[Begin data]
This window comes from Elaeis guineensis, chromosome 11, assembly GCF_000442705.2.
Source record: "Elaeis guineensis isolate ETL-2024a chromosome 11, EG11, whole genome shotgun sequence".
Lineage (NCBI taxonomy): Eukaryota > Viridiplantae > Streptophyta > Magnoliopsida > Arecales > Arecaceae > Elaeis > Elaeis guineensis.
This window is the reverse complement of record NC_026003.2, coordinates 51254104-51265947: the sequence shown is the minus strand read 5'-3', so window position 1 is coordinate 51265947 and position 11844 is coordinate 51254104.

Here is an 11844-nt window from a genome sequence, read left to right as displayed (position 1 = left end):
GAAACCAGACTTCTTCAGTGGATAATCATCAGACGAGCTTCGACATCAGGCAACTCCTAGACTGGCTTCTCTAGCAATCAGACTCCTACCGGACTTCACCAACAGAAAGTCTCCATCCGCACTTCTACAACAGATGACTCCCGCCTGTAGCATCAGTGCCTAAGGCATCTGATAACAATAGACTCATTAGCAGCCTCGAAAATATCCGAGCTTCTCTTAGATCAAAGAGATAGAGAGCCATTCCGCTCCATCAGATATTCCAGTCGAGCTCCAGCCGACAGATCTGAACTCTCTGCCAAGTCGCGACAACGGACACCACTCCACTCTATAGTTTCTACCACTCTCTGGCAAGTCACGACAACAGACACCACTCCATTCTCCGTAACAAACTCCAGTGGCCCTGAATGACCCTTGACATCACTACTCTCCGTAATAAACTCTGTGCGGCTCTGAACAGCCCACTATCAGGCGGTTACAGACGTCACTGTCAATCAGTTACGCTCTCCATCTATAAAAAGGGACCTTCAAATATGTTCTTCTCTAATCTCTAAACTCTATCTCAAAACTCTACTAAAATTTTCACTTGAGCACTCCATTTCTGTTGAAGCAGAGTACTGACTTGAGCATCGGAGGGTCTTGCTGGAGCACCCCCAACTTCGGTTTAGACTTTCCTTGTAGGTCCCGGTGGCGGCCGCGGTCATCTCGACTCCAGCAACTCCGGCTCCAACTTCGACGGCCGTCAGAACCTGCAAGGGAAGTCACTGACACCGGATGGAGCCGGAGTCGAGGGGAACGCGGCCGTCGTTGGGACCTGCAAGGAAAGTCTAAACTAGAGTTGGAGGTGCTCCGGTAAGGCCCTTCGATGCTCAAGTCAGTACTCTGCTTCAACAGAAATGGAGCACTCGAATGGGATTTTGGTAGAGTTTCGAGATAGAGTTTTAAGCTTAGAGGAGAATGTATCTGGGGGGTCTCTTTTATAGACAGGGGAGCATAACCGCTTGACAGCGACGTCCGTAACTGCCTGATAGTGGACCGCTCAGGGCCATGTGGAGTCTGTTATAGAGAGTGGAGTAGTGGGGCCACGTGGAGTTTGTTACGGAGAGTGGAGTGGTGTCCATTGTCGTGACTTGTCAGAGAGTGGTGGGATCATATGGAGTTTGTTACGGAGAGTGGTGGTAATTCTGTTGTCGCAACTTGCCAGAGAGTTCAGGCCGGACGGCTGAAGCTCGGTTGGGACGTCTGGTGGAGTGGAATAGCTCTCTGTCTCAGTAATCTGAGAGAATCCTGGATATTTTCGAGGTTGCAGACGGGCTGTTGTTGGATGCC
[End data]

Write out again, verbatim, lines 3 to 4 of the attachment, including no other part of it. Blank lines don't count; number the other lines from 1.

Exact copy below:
Lineage (NCBI taxonomy): Eukaryota > Viridiplantae > Streptophyta > Magnoliopsida > Arecales > Arecaceae > Elaeis > Elaeis guineensis.
This window is the reverse complement of record NC_026003.2, coordinates 51254104-51265947: the sequence shown is the minus strand read 5'-3', so window position 1 is coordinate 51265947 and position 11844 is coordinate 51254104.